Front seats are somewhat undersized and lack enough padding for true long-trip comfort. Head room is good but those more than six-feet tall will want more leg room. The center armrest is a welcome option, but it's not very solid and a bit too far back to be comfortable. Visibility is excellent to all directions and the tallish build means getting in and out is easy.
As with most vehicles in this class, the rear-seats aren't adult friendly. That's not to say they are uncomfortable, just that they don't offer much leg room and aren't wide enough for comfortable three-across seating.
With just 13.3 cubic feet of seat-up cargo space, the hatch hides a surprisingly snug cargo hold. Interior storage is somewhat limited and the front-seat cupholders are placed too far back in the center console to be easily accessed.
Bottom Line Mazda's two does battle in a crowded market segment. Choices range from the economy-minded Nissan Versa to the posh Audi A3, with the 2 falling somewhere in between. It's sporty, economical, and competitively priced. In fact, of all Mazda products, the 2 is probably the most mainstream--a fact that should appeal to buyers of all ages. However, the fact that it doesn't offer factory-installed Bluetooth or iPod support might hold it back with the 20-something set.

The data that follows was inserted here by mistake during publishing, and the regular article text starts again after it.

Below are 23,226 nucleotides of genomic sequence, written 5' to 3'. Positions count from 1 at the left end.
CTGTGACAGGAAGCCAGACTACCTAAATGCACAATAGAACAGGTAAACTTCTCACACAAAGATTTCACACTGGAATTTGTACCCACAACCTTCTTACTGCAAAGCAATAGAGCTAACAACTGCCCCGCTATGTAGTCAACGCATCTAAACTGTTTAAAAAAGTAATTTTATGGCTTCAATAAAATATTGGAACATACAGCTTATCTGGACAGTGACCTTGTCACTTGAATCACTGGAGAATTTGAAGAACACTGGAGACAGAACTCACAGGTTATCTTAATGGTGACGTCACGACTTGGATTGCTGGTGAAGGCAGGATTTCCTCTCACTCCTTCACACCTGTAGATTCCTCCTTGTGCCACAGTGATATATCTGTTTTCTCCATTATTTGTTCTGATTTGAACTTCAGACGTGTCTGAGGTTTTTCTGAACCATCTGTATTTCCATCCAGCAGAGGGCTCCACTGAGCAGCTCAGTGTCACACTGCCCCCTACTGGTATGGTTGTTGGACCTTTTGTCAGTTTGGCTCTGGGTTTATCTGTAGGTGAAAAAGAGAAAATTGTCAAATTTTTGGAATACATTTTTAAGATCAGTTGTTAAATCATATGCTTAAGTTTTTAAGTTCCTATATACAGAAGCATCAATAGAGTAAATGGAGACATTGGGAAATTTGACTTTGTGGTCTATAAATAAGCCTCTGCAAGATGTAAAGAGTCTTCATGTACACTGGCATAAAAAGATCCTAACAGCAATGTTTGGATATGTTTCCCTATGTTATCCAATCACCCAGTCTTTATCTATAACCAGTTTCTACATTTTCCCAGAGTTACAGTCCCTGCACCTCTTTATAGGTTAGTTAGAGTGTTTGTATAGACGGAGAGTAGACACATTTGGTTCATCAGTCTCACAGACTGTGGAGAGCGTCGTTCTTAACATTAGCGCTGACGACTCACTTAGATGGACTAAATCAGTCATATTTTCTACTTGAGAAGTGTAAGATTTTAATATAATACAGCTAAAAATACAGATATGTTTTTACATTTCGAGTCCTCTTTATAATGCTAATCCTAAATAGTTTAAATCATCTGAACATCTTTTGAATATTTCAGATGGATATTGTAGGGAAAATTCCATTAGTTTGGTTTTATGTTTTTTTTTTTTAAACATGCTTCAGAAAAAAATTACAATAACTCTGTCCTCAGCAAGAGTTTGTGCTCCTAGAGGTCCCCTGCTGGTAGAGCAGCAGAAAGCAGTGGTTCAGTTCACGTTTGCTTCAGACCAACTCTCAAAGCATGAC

If you are in the market for a small fuel-sipper, there's never been a better time to buy. Each automaker is anxious to grab a share of the market and most are using cash incentives or discount lease rates to lure buyers. That can make an already affordable buy even more appealing.
|Specifications, 2012 Mazda 2 Touring|
|Dimensions||4-door hatchback ||Engine||DOHC I4|
|Wheelbase, in.||98.0||Size, liters/cu. in.||1.5 / 91|
|Length, in.||155.5||Horsepower @ rpm||100 @ 5000|
|Width, in.||66.7||Torque (lb.-ft.) @ rpm||98 @ 4000|
|Height, in.||58.1||Transmission||5-Speed Manual|
|Weight, lbs.||2359||EPA Estimates, mpg||29 city / 35 highway|
|Cargo Capacity, cu. ft.||13.3|| |
|Fuel Capacity, gals.||11.3||Manufacturer's Warranty|
|Seating Capacity||5||Bumper-to-Bumper||3 years / 36,000 miles|
|Front Head Room, in.||39.1||Powertrain||5 years / 60,000 miles|
|Front Leg Room, in.||42.6||Corrosion||5 years / Unlimited miles|
|Second-Row Head Room, in.||37.0||Free Roadside Assistance||3 years / 36,000 miles|
|Second-Row Leg Room, in.||33.0||Free Scheduled Maintenance||None|